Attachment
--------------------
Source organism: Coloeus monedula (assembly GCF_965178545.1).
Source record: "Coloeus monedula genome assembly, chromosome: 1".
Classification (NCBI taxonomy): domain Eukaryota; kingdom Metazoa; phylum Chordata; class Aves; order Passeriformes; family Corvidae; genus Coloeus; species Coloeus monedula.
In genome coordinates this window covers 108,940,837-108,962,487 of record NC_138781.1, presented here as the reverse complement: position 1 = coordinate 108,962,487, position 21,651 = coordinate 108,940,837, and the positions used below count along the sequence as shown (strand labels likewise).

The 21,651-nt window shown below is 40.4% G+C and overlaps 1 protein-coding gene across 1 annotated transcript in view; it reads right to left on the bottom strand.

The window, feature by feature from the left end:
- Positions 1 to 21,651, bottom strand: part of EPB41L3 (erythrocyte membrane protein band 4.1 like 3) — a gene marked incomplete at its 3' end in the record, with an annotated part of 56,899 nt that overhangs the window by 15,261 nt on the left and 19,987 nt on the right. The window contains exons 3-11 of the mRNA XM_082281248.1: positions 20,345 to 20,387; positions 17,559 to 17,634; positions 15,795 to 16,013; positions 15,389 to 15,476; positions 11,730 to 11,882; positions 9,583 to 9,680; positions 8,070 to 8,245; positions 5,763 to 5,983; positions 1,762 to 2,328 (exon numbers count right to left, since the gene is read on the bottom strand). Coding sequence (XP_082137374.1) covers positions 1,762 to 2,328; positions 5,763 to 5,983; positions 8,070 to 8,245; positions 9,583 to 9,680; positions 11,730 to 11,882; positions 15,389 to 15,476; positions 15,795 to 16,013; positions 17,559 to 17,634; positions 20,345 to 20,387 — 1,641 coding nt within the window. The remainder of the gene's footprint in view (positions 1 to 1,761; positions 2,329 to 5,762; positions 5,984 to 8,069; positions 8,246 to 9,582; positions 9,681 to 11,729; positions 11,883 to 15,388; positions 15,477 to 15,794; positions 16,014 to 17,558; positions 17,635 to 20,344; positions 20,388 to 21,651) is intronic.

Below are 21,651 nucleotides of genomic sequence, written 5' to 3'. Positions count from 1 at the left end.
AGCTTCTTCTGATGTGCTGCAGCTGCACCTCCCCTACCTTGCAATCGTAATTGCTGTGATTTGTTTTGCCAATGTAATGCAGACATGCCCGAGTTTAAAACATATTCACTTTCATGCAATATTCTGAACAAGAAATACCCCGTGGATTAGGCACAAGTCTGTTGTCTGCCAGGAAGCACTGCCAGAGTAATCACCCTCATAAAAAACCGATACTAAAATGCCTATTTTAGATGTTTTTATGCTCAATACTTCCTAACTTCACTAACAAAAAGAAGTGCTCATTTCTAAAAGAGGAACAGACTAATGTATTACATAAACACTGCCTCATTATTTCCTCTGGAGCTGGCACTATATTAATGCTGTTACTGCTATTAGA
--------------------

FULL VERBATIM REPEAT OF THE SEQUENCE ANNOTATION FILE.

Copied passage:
Source organism: Coloeus monedula (assembly GCF_965178545.1).
Source record: "Coloeus monedula genome assembly, chromosome: 1".
Classification (NCBI taxonomy): domain Eukaryota; kingdom Metazoa; phylum Chordata; class Aves; order Passeriformes; family Corvidae; genus Coloeus; species Coloeus monedula.
In genome coordinates this window covers 108,940,837-108,962,487 of record NC_138781.1, presented here as the reverse complement: position 1 = coordinate 108,962,487, position 21,651 = coordinate 108,940,837, and the positions used below count along the sequence as shown (strand labels likewise).

The 21,651-nt window shown below is 40.4% G+C and overlaps 1 protein-coding gene across 1 annotated transcript in view; it reads right to left on the bottom strand.

The window, feature by feature from the left end:
- Positions 1 to 21,651, bottom strand: part of EPB41L3 (erythrocyte membrane protein band 4.1 like 3) — a gene marked incomplete at its 3' end in the record, with an annotated part of 56,899 nt that overhangs the window by 15,261 nt on the left and 19,987 nt on the right. The window contains exons 3-11 of the mRNA XM_082281248.1: positions 20,345 to 20,387; positions 17,559 to 17,634; positions 15,795 to 16,013; positions 15,389 to 15,476; positions 11,730 to 11,882; positions 9,583 to 9,680; positions 8,070 to 8,245; positions 5,763 to 5,983; positions 1,762 to 2,328 (exon numbers count right to left, since the gene is read on the bottom strand). Coding sequence (XP_082137374.1) covers positions 1,762 to 2,328; positions 5,763 to 5,983; positions 8,070 to 8,245; positions 9,583 to 9,680; positions 11,730 to 11,882; positions 15,389 to 15,476; positions 15,795 to 16,013; positions 17,559 to 17,634; positions 20,345 to 20,387 — 1,641 coding nt within the window. The remainder of the gene's footprint in view (positions 1 to 1,761; positions 2,329 to 5,762; positions 5,984 to 8,069; positions 8,246 to 9,582; positions 9,681 to 11,729; positions 11,883 to 15,388; positions 15,477 to 15,794; positions 16,014 to 17,558; positions 17,635 to 20,344; positions 20,388 to 21,651) is intronic.

Below are 21,651 nucleotides of genomic sequence, written 5' to 3'. Positions count from 1 at the left end.
AGCTTCTTCTGATGTGCTGCAGCTGCACCTCCCCTACCTTGCAATCGTAATTGCTGTGATTTGTTTTGCCAATGTAATGCAGACATGCCCGAGTTTAAAACATATTCACTTTCATGCAATATTCTGAACAAGAAATACCCCGTGGATTAGGCACAAGTCTGTTGTCTGCCAGGAAGCACTGCCAGAGTAATCACCCTCATAAAAAACCGATACTAAAATGCCTATTTTAGATGTTTTTATGCTCAATACTTCCTAACTTCACTAACAAAAAGAAGTGCTCATTTCTAAAAGAGGAACAGACTAATGTATTACATAAACACTGCCTCATTATTTCCTCTGGAGCTGGCACTATATTAATGCTGTTACTGCTATTAGA